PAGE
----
There is an area of specialization within many mathematics programs focussed on 'Foundations', or 'Symbolic Logic', (although that latter is often 'Symbolic Logic and Combinatorics', and may lie closer to hard-core computer science than philosophy in some programs.)
If you find a relatively 'old school' advisor, courses in the history and philosophy of mathematics (and/or science) are still part of this 'Logic' concentration, and will be sometimes cross-listed with philosophy and also with computer science, as some old, deep ideas still influence 'Cognitive Science' and AI. Interdisciplinary studies at that 'triple-point' are sometimes encouraged.
Taking this path as broadly as possible does not prepare one to 'pursue philosophy professionally', just to have a more meaningful, humanistic basis behind your mathematics. At the same time, a terminal Master's in Mathematics is also not generally adequate to constitute 'pursuing mathematics professionally'. Instead, it provides a more abstract and more thoroughly grounded basis for some kind of computing, scientific, or engineering career, or for teaching those who will pursue such careers.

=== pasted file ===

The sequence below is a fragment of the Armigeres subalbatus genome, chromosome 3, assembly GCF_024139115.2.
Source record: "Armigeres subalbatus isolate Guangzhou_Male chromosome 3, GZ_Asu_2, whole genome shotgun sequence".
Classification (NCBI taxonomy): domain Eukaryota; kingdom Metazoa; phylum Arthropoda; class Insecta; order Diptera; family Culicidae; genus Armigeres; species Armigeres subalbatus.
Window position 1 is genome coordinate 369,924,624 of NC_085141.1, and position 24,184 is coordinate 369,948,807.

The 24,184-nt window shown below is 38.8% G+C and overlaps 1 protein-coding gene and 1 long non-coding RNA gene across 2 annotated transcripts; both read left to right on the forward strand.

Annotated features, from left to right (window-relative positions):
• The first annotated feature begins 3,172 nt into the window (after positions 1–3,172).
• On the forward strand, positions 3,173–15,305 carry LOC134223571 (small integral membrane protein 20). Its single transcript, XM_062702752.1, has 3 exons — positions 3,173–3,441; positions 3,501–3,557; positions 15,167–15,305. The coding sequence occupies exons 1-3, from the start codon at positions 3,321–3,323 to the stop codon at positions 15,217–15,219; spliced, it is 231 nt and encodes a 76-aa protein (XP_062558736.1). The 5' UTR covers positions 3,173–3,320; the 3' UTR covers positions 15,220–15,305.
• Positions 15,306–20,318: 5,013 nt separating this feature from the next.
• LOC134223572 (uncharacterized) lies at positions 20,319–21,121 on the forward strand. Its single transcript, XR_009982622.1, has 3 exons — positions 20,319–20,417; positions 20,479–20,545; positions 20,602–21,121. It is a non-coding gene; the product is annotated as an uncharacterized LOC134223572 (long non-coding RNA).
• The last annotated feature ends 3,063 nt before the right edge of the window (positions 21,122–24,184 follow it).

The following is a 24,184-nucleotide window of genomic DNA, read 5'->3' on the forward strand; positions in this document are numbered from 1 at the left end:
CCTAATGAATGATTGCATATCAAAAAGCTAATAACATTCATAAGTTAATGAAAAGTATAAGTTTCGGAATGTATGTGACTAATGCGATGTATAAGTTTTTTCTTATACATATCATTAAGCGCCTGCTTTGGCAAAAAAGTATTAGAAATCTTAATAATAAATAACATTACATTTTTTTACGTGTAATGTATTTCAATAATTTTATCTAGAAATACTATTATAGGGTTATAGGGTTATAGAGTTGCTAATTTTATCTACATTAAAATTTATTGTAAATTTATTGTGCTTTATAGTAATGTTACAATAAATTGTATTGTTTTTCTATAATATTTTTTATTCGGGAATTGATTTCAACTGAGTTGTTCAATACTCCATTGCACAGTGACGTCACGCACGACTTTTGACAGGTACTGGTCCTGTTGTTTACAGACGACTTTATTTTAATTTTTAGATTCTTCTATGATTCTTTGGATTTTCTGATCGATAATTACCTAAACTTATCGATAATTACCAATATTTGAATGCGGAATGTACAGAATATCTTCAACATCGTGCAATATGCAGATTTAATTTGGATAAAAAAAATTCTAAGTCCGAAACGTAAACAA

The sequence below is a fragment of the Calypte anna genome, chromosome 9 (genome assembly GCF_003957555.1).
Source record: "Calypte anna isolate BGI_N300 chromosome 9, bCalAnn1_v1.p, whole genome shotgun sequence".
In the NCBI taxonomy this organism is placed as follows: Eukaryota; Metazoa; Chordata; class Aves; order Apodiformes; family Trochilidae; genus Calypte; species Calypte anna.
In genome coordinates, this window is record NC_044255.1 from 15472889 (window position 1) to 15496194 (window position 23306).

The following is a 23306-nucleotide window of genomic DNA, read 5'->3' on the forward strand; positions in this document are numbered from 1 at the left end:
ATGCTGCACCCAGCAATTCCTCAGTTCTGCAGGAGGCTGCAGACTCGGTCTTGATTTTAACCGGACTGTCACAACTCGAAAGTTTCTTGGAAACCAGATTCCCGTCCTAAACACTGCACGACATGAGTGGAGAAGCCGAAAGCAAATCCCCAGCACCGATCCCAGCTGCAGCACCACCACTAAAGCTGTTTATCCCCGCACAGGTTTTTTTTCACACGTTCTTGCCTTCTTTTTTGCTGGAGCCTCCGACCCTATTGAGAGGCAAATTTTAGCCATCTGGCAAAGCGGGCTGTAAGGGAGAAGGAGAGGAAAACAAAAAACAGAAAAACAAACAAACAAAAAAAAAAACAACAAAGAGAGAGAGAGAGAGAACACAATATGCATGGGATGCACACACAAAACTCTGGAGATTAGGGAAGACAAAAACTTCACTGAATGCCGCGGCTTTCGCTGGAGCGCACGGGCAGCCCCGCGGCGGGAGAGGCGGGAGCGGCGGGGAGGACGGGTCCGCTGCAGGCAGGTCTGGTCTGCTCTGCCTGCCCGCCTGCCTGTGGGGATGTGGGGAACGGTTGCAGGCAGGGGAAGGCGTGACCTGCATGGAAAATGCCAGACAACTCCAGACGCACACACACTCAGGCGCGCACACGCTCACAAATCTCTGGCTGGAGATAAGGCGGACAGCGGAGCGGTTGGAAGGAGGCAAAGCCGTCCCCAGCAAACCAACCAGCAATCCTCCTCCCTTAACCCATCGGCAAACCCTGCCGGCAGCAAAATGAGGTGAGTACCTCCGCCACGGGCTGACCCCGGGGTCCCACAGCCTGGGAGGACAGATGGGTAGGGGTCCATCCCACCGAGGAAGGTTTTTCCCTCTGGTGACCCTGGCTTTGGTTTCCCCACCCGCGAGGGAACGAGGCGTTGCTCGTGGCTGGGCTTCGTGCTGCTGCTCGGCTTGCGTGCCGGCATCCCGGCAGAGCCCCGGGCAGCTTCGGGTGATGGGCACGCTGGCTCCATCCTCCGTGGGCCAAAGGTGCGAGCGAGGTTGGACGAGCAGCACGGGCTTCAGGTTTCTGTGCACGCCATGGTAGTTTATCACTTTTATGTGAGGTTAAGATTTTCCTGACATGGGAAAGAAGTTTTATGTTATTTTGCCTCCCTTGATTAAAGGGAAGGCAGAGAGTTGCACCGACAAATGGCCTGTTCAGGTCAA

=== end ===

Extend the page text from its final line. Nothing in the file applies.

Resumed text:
There is also no shame in multiple Bachelor's degrees instead of a Master's or multiple Master's degrees instead of a Doctorate. All forms of thinking reinforce one another. And given the ubiquity of education and the way jobs have changed, breadth and flexibility may trump dedication in a market where people don't work "in their field" most of the time.
And if it is a real issue, you might want to work this out at the MS level. From personal experience, I do not suggest attempting a Doctorate in math if your loyalties are in any way divided. The level of focus necessary to even 'qualify as a candidate' much less find an advisor and a problem, in a good program does not leave room for indecision.